Mary Paterson, Amanda Heale
Oct 26, 2016
An essential part of counsel’s role is to mitigate taxation-related risk to the greatest extent possible and to keep the board informed at each of the various stages of the “taxpayer life cycle” – from compliance, to assessment, to resolution. Counsel must advise the board about each of the organization’s transactions, as well as the implications and applicable processes for subsequent audits, objections and litigation.
Refer to this guide for valuable insight into the important issues to consider when advising your board about potential tax disputes. For more detailed information and to access additional resources, visit Osler’s Brief the Board series.
- In reports to the Board, document the commercial objective / business reason.
- Your Board relies on tax opinions to mitigate risk. Tax opinions depend on factual assumptions. Ensure that your organization's facts (documentation and conduct) are consistent with the assumptions in the opinions.
Advise your Board on how the organization is:
- Avoiding the waiver of privilege in documents provided to the CRA.
- Managing reputational and legal risk by properly collecting and preserving relevant records (consider a litigation hold memo).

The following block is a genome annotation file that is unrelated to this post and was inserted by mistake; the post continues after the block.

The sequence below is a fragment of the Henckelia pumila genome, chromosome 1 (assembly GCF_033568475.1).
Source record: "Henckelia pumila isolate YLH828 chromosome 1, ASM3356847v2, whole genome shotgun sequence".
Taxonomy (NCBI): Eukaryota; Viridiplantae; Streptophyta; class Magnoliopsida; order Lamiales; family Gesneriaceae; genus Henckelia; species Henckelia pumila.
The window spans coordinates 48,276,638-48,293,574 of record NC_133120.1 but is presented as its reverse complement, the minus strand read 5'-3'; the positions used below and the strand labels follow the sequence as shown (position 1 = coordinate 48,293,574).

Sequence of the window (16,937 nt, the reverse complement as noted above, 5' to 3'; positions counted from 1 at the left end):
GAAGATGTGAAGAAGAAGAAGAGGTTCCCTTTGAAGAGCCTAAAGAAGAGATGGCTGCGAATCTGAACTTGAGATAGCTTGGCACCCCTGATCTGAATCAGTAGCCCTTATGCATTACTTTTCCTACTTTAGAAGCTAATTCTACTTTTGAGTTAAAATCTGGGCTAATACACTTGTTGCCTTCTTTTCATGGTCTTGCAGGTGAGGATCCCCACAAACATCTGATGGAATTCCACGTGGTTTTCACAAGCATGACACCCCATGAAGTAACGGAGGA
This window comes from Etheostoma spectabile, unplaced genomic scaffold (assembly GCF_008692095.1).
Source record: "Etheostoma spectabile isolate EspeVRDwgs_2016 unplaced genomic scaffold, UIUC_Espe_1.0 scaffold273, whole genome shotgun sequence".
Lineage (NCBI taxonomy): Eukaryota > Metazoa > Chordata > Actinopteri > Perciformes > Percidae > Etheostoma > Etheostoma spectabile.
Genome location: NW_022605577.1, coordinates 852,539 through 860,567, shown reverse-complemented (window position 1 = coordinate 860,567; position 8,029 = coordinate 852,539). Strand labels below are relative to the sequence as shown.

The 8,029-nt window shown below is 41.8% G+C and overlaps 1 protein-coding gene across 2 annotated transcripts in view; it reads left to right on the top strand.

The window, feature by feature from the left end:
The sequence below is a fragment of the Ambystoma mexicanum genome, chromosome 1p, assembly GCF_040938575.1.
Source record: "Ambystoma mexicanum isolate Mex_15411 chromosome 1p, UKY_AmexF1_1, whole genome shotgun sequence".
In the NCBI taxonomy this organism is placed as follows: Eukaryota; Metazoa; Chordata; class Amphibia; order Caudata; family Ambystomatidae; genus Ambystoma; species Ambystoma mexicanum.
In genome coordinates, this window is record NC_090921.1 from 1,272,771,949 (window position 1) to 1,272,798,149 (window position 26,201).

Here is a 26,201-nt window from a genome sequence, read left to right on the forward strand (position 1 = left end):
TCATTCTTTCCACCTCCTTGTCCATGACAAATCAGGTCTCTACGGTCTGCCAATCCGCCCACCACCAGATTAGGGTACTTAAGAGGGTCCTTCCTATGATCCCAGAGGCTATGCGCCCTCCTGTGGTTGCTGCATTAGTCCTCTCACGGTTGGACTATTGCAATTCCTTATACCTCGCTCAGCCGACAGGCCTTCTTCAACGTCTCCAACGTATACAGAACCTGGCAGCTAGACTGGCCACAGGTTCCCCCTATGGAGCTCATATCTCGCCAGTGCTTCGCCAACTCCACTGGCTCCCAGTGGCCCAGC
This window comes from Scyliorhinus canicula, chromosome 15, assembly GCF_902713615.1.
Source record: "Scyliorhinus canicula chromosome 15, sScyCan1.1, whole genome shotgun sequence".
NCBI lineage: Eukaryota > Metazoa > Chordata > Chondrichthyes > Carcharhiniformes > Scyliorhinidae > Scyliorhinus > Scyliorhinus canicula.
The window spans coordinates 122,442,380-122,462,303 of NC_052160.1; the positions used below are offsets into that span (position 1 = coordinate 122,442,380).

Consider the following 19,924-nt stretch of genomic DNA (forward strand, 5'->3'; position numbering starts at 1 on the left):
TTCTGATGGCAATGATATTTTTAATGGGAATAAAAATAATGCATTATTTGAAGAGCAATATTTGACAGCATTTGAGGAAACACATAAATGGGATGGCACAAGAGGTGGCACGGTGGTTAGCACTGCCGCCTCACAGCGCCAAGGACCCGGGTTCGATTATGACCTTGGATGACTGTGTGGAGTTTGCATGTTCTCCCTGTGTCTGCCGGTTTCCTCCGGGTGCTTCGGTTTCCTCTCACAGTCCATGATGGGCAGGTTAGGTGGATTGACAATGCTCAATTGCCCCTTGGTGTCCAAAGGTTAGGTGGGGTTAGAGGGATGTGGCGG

- Managing the cost of document production in the tax dispute life cycle by collecting documents methodically and keeping a record of documents produced to the CRA.
Advise your Board on:
- Timelines: Beware of the large corporation rules and filing deadlines.
- Strategic Choices: Consider whether engaging with Appeals creates an opportunity to settle the dispute. If there is little chance of settlement, consider expediting litigation
Advise your Board on:
- Reputational Implications: Consider and plan for reputational implications of public proceeding.
- Costs: The two largest costs in litigation are discoveries (documentary and examinations) and trial. To manage costs:
- Leverage document collection from audit for documentary discoveries; and
- Agree to a discovery plan with the opposing party.
- Timelines: Consider using judicial case management to create a timeline and impose discipline on discoveries. Often settlement discussions will not occur until discoveries are complete.
Download PDF: Avoiding Panama: Tax Dispute Considerations for your board